Have you heard of Love Your Robot Day? No, neither had I, until I received a press release announcing that February 7 is Love Your Robot Day. At first I though, but I don’t have a robot. Then I though, what about my Roomba? It’s kind of a robot. What about our remote-controlled helicopters and rovers? They might count as robots. So, it turns out I should be celebrating on Feburary 7.

Victor Lams, who founded Love Your Robot Day, has a Ray Bradbury-like obsession with robots. Here’s the press release, so you can love your robot too.


Victor Lams’ fascination with robots began early, inspired by the original Star Wars trilogy, and The Black Hole, Disney’s 1979 space adventure.  But he never imagined that “Love Your Robot Day,” a prankish holiday he invented with an old school friend, while promoting his first album, would continue 16 years after its creation. Held each February 7th, it has been recognized by public school systems, the New York Public Library, and national magazines.

"Love Your Robot Day" and its creator, musician Victor Lams (PRNewsFoto/Studio Lams)

“Love Your Robot Day” and its creator, musician Victor Lams (PRNewsFoto/Studio Lams)

“Love Your Robot Day” was supposed to be a one-off holiday, a fun meditation on the role of robots in our lives. But a true passion for technology and artificial intelligence was at its core.

“Victor and I met when we were 10 years old, and bonded over our love of computers,” explains Patience Wieland, Lams’ coconspirator in creating “Love Your Robot Day.” “We both owned Commodore 64 computers and used modems to dial local ‘bulletin boards,’ where you could post emails and messages. But during the 1980s and early ’90s, loving computers, and robots, was definitely not cool.”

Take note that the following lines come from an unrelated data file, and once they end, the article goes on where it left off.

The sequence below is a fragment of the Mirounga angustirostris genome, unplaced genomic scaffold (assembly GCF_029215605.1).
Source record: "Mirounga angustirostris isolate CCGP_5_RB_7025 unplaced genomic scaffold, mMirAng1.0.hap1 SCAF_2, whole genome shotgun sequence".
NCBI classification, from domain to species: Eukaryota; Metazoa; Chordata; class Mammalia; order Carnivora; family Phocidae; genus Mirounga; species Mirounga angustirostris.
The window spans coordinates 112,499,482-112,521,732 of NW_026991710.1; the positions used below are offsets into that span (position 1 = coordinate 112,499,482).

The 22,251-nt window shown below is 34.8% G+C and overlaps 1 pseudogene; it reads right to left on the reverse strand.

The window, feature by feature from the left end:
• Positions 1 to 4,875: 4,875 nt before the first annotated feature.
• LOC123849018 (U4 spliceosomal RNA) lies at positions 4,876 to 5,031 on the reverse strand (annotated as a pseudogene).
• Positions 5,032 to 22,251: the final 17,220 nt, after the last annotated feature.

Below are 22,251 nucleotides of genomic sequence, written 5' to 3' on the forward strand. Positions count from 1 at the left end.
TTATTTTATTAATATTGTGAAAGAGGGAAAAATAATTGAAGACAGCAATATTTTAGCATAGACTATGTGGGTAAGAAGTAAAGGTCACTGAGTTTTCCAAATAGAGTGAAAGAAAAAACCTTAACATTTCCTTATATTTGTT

But Lams, a multi-instrumentalist, saw more potential in his Commodore 64 than just typing emails. A fan of musicians like Weird Al Yankovic, They Might Be Giants, and Frank Zappa, he began writing music for computers – and then about computers.  If Stevie Wonder, his favorite songwriter, could write an entire album about the secret lives of plants – why not write songs about the very public lives of robots?

“There’s always been a certain sad dignity surrounding Robots,” Lams explains. “Both in fiction and in real life, the tendency for humans is to objectify Robots and to treat them as no more than the sum of their functions.”  So his first album would be called Robot Love. “It was a preemptive musical strike… promoting empathy towards Robots and humans – lest we start to treat people as fleshly Robots,” he notes.

So, release notes for Robot Love announced that February 7th – a week before Valentine’s Day – was time to “Love Your Robot.”  Meanwhile, Lams focused on getting his album carried by local stores in theDetroit area, never expecting that the holiday would take on a life of its own – and years later, would continue to be celebrated. “I get a kick out of seeing the new listings every year,” he says.

Why does “robot love” capture our imagination? “As Robots become more like human beings, we’ll start to see the line between the two begin to blur,” explains Lams. “That’s why empathy and love are so important. If we can’t show a basic level of respect and dignity to our artificial coworkers and partners, how will we be able to express that dignity to another human being?”

“Loving the Robots,” he concludes, “may just hold the key to loving ourselves.”

Music from “Robot Love” is available for download on iTunes and Amazon.

Source: Studio Lams